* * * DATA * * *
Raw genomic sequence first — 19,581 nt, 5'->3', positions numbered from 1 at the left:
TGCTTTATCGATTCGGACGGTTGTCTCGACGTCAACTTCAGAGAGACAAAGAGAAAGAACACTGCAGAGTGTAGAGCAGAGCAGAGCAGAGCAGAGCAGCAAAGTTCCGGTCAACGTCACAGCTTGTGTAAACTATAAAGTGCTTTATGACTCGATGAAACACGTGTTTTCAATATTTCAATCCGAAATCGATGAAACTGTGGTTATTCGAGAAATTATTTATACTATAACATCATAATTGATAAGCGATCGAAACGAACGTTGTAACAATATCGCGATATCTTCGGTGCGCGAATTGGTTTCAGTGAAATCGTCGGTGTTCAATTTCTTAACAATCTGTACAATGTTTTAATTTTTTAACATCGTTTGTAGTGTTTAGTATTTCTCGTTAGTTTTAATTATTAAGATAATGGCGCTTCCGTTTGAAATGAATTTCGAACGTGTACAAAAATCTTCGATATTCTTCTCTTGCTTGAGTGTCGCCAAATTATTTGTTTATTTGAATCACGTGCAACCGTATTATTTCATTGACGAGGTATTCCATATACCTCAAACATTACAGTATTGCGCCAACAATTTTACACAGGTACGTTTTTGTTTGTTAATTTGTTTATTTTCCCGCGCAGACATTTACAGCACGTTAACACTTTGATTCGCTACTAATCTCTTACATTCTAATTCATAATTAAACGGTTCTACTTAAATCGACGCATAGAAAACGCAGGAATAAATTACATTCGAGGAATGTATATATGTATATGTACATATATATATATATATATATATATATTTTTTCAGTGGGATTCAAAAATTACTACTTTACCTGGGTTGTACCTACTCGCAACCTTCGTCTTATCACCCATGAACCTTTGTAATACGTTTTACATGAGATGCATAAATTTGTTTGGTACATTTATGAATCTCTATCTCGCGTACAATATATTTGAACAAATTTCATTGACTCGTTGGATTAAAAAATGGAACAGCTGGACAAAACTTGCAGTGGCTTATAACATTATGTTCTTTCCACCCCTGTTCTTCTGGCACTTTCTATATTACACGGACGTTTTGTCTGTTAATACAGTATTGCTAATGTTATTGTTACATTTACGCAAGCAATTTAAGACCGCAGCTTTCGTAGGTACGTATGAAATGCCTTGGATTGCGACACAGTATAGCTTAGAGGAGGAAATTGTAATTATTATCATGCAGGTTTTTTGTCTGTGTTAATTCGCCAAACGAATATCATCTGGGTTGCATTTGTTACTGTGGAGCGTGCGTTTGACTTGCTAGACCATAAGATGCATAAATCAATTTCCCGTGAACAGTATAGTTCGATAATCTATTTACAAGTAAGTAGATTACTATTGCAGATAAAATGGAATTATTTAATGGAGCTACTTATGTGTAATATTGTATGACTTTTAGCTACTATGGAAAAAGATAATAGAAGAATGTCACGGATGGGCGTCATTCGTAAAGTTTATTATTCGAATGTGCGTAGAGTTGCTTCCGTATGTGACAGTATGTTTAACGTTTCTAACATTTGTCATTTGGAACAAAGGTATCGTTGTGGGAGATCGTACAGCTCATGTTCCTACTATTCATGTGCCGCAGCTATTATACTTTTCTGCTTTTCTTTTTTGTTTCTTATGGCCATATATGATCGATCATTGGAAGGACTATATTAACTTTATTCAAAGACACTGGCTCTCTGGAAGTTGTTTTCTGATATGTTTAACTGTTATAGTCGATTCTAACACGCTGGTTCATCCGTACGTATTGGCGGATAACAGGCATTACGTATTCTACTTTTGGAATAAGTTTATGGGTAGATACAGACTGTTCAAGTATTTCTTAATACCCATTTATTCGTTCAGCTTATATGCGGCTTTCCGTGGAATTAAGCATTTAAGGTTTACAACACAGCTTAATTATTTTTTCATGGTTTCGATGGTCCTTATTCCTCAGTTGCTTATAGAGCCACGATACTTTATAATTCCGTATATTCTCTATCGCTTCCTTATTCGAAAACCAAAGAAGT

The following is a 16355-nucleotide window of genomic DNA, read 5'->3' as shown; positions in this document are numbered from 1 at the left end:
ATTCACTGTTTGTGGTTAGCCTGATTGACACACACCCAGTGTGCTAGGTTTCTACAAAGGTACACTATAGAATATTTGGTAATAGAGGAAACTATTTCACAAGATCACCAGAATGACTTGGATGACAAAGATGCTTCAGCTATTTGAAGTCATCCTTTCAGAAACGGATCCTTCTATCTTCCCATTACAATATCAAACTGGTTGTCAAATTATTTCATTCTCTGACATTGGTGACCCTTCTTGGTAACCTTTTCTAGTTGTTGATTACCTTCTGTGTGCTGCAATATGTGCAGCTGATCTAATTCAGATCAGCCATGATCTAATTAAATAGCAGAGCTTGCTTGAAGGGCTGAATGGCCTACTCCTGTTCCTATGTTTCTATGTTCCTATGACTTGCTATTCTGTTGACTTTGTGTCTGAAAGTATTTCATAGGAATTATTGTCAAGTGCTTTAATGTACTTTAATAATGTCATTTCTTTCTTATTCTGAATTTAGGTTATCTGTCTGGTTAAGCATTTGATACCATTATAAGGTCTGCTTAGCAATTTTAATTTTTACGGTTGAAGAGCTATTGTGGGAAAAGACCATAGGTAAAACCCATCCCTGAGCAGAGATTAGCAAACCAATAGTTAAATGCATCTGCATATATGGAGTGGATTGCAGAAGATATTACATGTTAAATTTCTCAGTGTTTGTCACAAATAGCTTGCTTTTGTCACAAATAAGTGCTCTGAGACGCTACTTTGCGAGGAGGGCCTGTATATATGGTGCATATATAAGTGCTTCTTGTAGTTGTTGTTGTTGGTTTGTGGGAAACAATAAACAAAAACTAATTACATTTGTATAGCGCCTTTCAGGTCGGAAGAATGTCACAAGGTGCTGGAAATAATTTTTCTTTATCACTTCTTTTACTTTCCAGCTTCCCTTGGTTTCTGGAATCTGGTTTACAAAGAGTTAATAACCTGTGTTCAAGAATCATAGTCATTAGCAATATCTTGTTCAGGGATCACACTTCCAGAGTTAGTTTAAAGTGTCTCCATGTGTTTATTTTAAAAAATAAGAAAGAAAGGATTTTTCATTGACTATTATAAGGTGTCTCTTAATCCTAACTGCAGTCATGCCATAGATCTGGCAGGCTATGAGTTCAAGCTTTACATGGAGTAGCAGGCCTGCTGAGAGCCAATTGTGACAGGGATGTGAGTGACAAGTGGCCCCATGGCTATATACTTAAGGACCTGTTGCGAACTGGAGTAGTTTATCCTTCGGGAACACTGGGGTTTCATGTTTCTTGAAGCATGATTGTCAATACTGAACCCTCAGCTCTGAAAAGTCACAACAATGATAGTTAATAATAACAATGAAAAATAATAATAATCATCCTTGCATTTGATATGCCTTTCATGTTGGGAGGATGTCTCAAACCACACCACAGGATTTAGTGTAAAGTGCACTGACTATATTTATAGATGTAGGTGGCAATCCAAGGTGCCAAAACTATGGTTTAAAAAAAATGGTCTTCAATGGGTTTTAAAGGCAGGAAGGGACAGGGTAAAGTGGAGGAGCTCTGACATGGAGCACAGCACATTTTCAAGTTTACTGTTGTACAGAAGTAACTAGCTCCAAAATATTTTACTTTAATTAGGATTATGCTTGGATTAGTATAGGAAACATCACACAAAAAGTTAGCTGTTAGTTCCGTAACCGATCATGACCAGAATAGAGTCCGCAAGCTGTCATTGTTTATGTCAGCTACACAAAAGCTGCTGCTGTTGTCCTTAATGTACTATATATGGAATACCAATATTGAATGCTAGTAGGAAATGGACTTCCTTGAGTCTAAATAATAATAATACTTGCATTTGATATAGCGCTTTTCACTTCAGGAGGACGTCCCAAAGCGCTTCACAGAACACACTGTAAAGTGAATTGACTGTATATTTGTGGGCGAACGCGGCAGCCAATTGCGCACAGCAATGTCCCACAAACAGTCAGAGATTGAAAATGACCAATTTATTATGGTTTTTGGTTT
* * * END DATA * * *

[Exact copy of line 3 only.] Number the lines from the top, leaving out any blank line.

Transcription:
The following is a 16355-nucleotide window of genomic DNA, read 5'->3' as shown; positions in this document are numbered from 1 at the left end: